If you can teach your freshmen how to move, and include a few minutes of practice before every strength training session, imagine what a difference that will make by the time they are juniors and seniors. It’s never too early to teach kids how to move. Don’t wait until it’s too late.

Introduce changes gradually, and continually attempt to make improvements. Speed and agility training will have a positive impact on any team, and incorporating these six keys will help you run the most effective program possible.

I hope these 6 speed & agility tips help you create more effective programs that will make a bigger impact on them.

Click on the image below to learn more about the IYCA Certified Speed & Agility Specialist course, the most comprehensive, and scientifically sound speed & agility certification in the industry.

speed & agility certification

Acceleration Correlates Highly to On-field Performance

In the late 90’s, the strength coaches at the University of Nebraska did some internal research to determine which physical tests had the highest correlation to the ability to play the game of football.  They put their athletes through a large battery of tests including the 40-yard dash, pro-agility shuttle, vertical jump, several strength tests and numerous other drills.

Next, they had the football coaches rate each player’s on-field ability.  They wanted to find out which athletes were the most effective on the field.

They ran a statistical analysis on all of the data figure out which tests had the highest correlation to on-field success.

They figured that, if any of the tests correlated highly to on-field success, they would be able to create programs to improve those tests.

The test that had the highest correlation to on-field ability was the 10-yard sprint.   In other words, the ability to accelerate allows an athlete to perform at a higher level on the field.acceleration

I’d be willing to bet that the ability to accelerate also has a high correlation to the ability to many sports.  Soccer, basketball, baseball, softball, lacrosse, field hockey, track sprints, etc. are all heavily dependent on an athlete’s ability to accelerate over and over again.

The ability to cover ground faster than an opponent will put an athlete in position to make plays throughout a game, and having just one step on that opponent can be the difference between making a play or not.

So, when you’re training athletes, keep in mind what’s important, and be sure to spend plenty of time addressing the ability to accelerate.

To truly improve acceleration, mechanics MUST be addressed early and often.  The athlete must learn how to produce horizontal force, and this doesn’t always feel natural.  It also requires a lot of rest between sets in order to maintain a high level of intensity.  Acceleration work should occur relatively early in a workout, and you should stick to distances under 20 yards.

The volume of work doesn’t necessarily need to be high, but this needs to be worked on frequently in order for the nervous system to retain changes in mechanics.

A sample workout may look like this:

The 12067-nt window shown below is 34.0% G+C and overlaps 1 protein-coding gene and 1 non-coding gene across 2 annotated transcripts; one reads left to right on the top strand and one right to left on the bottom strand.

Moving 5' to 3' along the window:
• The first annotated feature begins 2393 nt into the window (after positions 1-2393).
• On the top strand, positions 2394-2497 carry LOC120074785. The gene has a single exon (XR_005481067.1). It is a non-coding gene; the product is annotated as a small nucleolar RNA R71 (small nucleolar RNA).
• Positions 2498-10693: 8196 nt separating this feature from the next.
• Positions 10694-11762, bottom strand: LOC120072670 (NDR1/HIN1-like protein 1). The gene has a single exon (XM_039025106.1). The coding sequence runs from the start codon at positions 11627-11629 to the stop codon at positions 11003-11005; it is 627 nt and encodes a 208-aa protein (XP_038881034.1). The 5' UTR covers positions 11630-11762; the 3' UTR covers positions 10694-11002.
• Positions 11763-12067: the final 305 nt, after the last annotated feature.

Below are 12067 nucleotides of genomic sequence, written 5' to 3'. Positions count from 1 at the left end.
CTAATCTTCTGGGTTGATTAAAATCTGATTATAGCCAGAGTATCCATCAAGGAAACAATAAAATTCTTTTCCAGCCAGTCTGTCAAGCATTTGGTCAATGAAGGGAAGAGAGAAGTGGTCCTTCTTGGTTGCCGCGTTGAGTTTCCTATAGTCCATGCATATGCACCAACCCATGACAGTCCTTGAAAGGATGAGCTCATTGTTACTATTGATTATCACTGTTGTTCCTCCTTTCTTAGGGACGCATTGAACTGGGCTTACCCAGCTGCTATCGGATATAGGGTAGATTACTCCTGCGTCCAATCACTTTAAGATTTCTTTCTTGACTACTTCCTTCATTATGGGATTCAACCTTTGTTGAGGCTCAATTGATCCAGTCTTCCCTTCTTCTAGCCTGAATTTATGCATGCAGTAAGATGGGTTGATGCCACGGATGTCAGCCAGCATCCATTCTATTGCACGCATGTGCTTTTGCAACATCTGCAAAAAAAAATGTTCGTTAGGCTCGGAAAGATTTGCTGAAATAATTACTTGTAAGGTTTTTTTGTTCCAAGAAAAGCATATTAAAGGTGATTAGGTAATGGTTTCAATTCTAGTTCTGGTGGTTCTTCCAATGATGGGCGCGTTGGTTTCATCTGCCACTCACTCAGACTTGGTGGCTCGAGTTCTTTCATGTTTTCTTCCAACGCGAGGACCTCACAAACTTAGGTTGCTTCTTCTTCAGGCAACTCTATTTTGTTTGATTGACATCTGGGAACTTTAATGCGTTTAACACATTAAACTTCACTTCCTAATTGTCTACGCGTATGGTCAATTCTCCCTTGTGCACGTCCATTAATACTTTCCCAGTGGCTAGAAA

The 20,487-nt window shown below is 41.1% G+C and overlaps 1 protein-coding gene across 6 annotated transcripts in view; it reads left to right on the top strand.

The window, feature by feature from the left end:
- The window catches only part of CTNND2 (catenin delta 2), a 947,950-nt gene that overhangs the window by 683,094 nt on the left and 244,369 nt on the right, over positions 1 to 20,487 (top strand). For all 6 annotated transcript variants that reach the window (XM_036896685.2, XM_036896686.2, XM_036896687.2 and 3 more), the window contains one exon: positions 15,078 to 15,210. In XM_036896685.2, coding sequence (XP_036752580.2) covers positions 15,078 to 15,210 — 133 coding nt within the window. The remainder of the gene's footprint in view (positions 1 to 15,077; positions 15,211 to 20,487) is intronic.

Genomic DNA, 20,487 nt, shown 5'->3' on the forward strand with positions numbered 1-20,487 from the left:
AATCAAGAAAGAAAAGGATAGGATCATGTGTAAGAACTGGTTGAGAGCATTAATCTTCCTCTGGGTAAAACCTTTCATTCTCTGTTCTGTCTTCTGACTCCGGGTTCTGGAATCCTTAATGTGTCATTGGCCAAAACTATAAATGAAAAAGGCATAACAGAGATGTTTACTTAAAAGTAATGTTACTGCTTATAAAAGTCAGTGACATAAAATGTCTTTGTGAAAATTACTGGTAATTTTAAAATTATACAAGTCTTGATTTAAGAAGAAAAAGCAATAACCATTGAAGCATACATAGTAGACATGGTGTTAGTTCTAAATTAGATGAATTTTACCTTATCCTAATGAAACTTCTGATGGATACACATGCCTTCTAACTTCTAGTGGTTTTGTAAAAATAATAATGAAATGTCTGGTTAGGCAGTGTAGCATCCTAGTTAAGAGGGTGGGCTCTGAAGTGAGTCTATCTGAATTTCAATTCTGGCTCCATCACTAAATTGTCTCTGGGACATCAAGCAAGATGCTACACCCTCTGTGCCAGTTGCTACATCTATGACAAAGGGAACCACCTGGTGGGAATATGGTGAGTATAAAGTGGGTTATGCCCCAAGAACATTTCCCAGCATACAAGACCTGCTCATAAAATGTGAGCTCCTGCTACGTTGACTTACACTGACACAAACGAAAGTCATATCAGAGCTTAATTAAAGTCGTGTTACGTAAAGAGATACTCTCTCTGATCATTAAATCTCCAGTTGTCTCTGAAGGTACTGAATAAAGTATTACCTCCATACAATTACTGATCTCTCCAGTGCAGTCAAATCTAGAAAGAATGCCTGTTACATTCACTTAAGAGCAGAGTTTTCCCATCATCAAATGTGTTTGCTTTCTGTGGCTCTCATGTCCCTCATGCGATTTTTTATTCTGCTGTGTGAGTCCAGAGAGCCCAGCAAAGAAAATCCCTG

• Warm-up
  • Acceleration instruction
  • 5 x 10-yard sprints
  • 5 x 10-yard sprints with a weighted sled at 15% of body-weight
  • 2 x 10-yard sprints (contrast training)
  • 2 x 20-yard sprints

This could be done in 20 minutes, leaving plenty of time to work on other things like conditioning, agility or strength development.

It is recommended to work on acceleration 2-4 days/week, and it can even be inserted into your warm-up routine.  It doesn’t have to be lumped together like the sample program above.  You can insert a few short sprints into a warm-up routine that is done every day.

I realize that this is just scratching the surface on acceleration training, but it is covered in much greater depth in the Ultimate Speed Mechanics materials.  I will be bringing you more tips and videos on how to help your athletes accelerate with maximum power and speed, so stay tuned.

Jim Kielbaso

ultimate-speed-mechanics

 

Your Opportunity for Impact in Youth Fitness & Performance

Making an Impact in Youth Fitness and Performance

In this video, Jim Kielbaso talks about three of the ways you can have the greatest impact in youth fitness and sport performance.

Listen to what he has to say, and let us know what you think. What ways do you feel coaches and trainers can make a big impact with the kids they are working with?

Watch this video for more!!

Comment below!


Help Your Athletes Get Prepared to Perform by Checking This Out

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Jim Kielbaso Talks Shop with Cliff Avril

Talking Shop with Cliff Avril and Jim Kielbaso

cliff-avril

Cliff Avril of the Seattle Seahawks joins the Impact Show to discuss his journey from an 0-16 season to Super Bowl Champion.

Cliff talks about the difference between his experiences with the Detroit Lions and the Seattle Seahawks and how the environment really made a difference in the mindset of the entire organization.

What is really interesting is what he says when he talks about what he went through as he prepped as a younger athlete. It’s probably not what you think an NFL football player would say.

LISTEN NOW

Cliff also talks about some of his greatest influences. It’s some good stuff. There are many ways you, as a Coach, can have a positive impact through positive coaching. Go get em’!